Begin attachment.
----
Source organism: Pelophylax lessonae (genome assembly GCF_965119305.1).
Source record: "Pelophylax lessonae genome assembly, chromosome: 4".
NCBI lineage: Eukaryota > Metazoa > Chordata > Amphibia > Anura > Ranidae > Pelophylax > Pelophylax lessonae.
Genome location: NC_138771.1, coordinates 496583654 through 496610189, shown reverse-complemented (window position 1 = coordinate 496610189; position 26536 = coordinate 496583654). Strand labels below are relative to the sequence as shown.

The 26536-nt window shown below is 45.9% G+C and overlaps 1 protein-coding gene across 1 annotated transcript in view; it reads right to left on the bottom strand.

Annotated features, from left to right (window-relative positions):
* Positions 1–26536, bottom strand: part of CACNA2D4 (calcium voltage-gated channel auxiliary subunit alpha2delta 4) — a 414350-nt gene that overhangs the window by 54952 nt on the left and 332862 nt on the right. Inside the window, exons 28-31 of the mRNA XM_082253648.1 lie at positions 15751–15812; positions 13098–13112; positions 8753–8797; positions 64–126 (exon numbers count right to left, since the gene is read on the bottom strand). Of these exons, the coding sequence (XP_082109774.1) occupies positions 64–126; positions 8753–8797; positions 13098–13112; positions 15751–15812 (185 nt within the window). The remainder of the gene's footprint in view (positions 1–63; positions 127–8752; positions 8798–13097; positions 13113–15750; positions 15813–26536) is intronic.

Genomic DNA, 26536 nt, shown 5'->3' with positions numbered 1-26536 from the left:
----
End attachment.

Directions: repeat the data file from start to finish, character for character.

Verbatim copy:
Source organism: Pelophylax lessonae (genome assembly GCF_965119305.1).
Source record: "Pelophylax lessonae genome assembly, chromosome: 4".
NCBI lineage: Eukaryota > Metazoa > Chordata > Amphibia > Anura > Ranidae > Pelophylax > Pelophylax lessonae.
Genome location: NC_138771.1, coordinates 496583654 through 496610189, shown reverse-complemented (window position 1 = coordinate 496610189; position 26536 = coordinate 496583654). Strand labels below are relative to the sequence as shown.

The 26536-nt window shown below is 45.9% G+C and overlaps 1 protein-coding gene across 1 annotated transcript in view; it reads right to left on the bottom strand.

Annotated features, from left to right (window-relative positions):
* Positions 1–26536, bottom strand: part of CACNA2D4 (calcium voltage-gated channel auxiliary subunit alpha2delta 4) — a 414350-nt gene that overhangs the window by 54952 nt on the left and 332862 nt on the right. Inside the window, exons 28-31 of the mRNA XM_082253648.1 lie at positions 15751–15812; positions 13098–13112; positions 8753–8797; positions 64–126 (exon numbers count right to left, since the gene is read on the bottom strand). Of these exons, the coding sequence (XP_082109774.1) occupies positions 64–126; positions 8753–8797; positions 13098–13112; positions 15751–15812 (185 nt within the window). The remainder of the gene's footprint in view (positions 1–63; positions 127–8752; positions 8798–13097; positions 13113–15750; positions 15813–26536) is intronic.

Genomic DNA, 26536 nt, shown 5'->3' with positions numbered 1-26536 from the left: